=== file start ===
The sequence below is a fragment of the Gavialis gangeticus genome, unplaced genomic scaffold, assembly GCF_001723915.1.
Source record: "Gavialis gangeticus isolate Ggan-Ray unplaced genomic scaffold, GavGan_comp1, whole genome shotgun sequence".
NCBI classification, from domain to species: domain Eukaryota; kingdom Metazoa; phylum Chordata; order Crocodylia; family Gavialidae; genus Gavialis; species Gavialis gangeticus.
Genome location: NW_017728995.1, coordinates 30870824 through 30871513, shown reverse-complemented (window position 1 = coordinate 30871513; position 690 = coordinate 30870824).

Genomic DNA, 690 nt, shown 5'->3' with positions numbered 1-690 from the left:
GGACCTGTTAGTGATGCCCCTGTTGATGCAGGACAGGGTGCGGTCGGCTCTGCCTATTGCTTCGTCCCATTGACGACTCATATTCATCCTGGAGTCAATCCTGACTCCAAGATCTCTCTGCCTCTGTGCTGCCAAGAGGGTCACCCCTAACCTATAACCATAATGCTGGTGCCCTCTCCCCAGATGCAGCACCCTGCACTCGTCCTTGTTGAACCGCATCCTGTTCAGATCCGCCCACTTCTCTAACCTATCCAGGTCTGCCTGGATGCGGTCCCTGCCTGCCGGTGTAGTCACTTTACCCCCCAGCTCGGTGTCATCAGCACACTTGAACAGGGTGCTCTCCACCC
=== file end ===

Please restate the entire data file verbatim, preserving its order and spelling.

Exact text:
The sequence below is a fragment of the Gavialis gangeticus genome, unplaced genomic scaffold, assembly GCF_001723915.1.
Source record: "Gavialis gangeticus isolate Ggan-Ray unplaced genomic scaffold, GavGan_comp1, whole genome shotgun sequence".
NCBI classification, from domain to species: domain Eukaryota; kingdom Metazoa; phylum Chordata; order Crocodylia; family Gavialidae; genus Gavialis; species Gavialis gangeticus.
Genome location: NW_017728995.1, coordinates 30870824 through 30871513, shown reverse-complemented (window position 1 = coordinate 30871513; position 690 = coordinate 30870824).

Genomic DNA, 690 nt, shown 5'->3' with positions numbered 1-690 from the left:
GGACCTGTTAGTGATGCCCCTGTTGATGCAGGACAGGGTGCGGTCGGCTCTGCCTATTGCTTCGTCCCATTGACGACTCATATTCATCCTGGAGTCAATCCTGACTCCAAGATCTCTCTGCCTCTGTGCTGCCAAGAGGGTCACCCCTAACCTATAACCATAATGCTGGTGCCCTCTCCCCAGATGCAGCACCCTGCACTCGTCCTTGTTGAACCGCATCCTGTTCAGATCCGCCCACTTCTCTAACCTATCCAGGTCTGCCTGGATGCGGTCCCTGCCTGCCGGTGTAGTCACTTTACCCCCCAGCTCGGTGTCATCAGCACACTTGAACAGGGTGCTCTCCACCC